Or perhaps we are just too tired, or too consumed with our own survival, or too frequently impotent against political structures that have developed into ecosystems of their own, connected to the rest of America more through fundraisers and ideological patronages than through elections themselves.

You’ll have to bear with me on this one. It is assuredly not healthy to dwell so much on what could have been, in past years. This victory, this year, will save American lives. It will lift children out of poverty, and does not care if they are “deserving” children or “undeserving” children. It will, this one time, give the same middle finger to deficit preeners that the deficit preeners give to everyone else during each delivery of new gifts to the chosen rich. By God, Congress has managed to pass a good bill. One that meets this crisis-bound moment. One that helps.

If Donald Trump had not been president, 500,000 dead Americans might well be alive right now. That is not an exaggeration, and this bill shows how it could have been done. The requirement one year ago was to halt pandemic spread. The virus itself is immobile and unthinking. It has no feet, and no wings. The sphere of genetic goo can’t make it so far as one inch without the assistance of a host, and any army could beat this thing without a single bullet spent. All it requires, at any point, is for the population to sit their behinds down and not move for the span of a few weeks, thus completely depriving the virus of new hosts, purging it from the old hosts, and erasing it.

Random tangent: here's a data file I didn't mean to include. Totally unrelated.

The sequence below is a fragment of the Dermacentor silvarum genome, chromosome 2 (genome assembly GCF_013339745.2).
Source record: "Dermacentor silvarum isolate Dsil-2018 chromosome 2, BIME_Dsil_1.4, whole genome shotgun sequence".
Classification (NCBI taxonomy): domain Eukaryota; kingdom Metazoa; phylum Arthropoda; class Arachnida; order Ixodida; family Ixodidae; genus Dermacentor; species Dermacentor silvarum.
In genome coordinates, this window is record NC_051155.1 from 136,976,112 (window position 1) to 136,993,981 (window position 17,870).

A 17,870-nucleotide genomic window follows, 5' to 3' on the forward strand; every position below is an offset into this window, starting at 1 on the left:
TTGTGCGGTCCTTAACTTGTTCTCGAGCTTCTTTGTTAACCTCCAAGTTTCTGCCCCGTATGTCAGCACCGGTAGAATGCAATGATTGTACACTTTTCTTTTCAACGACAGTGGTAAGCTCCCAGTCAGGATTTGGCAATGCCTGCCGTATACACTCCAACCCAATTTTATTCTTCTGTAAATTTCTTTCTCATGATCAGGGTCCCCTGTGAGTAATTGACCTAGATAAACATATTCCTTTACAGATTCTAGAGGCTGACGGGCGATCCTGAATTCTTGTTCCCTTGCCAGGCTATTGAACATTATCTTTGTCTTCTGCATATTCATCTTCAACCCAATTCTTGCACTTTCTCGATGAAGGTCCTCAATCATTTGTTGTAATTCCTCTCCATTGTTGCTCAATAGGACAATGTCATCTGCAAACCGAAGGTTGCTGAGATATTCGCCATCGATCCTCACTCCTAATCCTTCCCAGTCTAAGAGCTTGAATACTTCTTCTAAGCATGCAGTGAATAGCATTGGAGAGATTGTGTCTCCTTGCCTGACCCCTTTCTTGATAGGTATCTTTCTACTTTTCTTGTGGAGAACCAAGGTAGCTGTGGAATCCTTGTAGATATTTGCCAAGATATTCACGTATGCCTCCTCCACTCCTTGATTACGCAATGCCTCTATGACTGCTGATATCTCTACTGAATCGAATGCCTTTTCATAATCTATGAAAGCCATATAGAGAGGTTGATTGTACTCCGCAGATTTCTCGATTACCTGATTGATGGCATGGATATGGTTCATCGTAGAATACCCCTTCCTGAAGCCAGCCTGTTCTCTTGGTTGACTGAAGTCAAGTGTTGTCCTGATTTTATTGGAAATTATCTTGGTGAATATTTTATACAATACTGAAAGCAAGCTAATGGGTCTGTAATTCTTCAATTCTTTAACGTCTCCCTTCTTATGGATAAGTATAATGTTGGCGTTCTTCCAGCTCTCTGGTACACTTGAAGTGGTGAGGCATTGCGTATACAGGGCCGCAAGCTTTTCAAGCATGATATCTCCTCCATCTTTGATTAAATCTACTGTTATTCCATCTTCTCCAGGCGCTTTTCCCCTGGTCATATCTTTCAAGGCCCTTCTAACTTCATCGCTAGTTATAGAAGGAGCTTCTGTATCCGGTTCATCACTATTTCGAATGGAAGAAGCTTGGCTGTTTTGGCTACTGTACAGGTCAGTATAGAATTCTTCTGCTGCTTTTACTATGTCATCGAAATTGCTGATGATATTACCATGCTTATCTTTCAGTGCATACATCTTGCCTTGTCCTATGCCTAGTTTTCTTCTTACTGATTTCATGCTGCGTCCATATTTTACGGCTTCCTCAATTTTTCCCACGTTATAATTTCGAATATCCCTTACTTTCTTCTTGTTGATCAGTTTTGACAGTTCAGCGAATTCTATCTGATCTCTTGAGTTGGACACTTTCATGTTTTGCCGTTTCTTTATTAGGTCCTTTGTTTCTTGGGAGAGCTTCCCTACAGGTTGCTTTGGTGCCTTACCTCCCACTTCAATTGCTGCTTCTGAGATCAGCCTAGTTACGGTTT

It is both simple and nearly impossible. People need food. People need housing. People need a way to pay for both. It falls on the social safety net known as government to organize an effort that would allow people to keep access to A, B, and C during the crisis, and with a dedication equivalent to that needed during any other natural disaster.

If Trump had worn a mask rather than rebelling against them, wearing a mask would be the patriotic Fox News position.